The impetus, says Chris, was that the new owners started cutting back on the Italian varieties he was fond of working with.
“I had to cut out Dolcetto, but I wanted to make it anyway,” he says.
A decade on, they bought a goat ranch on a plateau on the banks of the Salinas River and built their own small winery. Two years later, they began planting vineyards.
Today, 6 of the ranch’s 30 acres are planted to Sangiovese, Sagrantino, Montepulciano and Dolcetto. The first estate vintage, 2021, will be released next year. With their next vineyard blocks, the Ferraras will focus on varieties from Southern Italy and attempt to dry farm.
“We’re not trying to replicate anything. We’re trying to utilize the attributes of the grapes here,” says Adrienne, 41. “There’s a lot we can learn from Sicily and Southern Italy.”
With production at about 2,500 to 3,200 cases annually of the Clesi label, which is based on the ancient three-legged Sicilian Trinacria symbol, the Ferraras have a healthy direct-to-consumer business. Their lineup includes southern and central Italian varieties sourced from Paso Robles and other Central Coast vineyards: Aglianico, Sangiovese, Sagrantino, Negro Amaro, Nero d’Avola and Montepulciano, along with Northern Italian varieties Nebbiolo, Barbera, Dolcetto and Malvasia Bianca. (They also make Cabernet and a Cab-Sangiovese blend.)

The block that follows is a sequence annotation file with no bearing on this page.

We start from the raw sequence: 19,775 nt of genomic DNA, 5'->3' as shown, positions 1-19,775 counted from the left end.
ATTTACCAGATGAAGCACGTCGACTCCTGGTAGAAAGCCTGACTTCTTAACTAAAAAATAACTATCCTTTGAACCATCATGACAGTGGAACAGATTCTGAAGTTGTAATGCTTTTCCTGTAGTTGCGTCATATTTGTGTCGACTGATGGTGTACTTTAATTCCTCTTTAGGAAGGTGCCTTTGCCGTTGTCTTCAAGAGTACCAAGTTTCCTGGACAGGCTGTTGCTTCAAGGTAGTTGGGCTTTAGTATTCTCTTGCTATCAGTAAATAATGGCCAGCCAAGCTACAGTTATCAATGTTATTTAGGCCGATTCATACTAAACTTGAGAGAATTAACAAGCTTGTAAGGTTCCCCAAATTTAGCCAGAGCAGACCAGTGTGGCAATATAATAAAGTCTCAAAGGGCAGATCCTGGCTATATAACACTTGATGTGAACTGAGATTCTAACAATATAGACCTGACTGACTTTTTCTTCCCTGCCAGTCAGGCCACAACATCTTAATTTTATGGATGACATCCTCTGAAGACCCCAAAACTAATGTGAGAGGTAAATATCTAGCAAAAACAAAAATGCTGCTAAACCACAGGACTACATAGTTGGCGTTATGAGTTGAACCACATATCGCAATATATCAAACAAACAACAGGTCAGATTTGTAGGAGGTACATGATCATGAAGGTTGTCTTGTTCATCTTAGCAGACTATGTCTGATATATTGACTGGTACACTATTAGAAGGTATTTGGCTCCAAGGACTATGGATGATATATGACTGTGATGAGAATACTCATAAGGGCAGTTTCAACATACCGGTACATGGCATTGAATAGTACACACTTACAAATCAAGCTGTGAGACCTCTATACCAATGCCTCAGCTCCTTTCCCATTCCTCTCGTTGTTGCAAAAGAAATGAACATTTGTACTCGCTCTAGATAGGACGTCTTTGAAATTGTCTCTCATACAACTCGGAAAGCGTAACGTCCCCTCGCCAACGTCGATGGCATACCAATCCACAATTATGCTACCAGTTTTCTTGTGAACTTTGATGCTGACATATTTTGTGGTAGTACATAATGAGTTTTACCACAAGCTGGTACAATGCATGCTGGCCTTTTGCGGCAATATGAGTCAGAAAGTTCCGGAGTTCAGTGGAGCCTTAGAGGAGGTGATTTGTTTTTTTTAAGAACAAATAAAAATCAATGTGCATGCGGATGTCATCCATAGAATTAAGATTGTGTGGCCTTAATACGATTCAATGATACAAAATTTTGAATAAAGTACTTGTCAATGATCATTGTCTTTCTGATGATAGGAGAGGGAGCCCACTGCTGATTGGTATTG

How do they compare to their Old World counterparts? Paso Robles wines are known for their sunny fruit and juiciness, which show in the Italian-style wines here as well.
“I think we make and will make prettier wines,” says Chris.
Not long after Clesi began, their friends Brian and Stephanie Terrizzi launched Giornata in Paso with the dream of making food-friendly wines “employing the sensibility and philosophy of Italian winemaking.”
The couple, both native Midwesterners, met at Fresno State in 2004 where Brian and Stephanie were studying enology and viticulture, respectively.
Brian, 52, whose grandparents immigrated from Sicily, had been working in finance in San Francisco in the early 2000s when he caught the wine bug and quit his day job to work at Rosenblum Cellars. In 2003, notable for a brutal heat wave in Europe, he worked in the cellar at Tuscany’s Isole e Olena during harvest.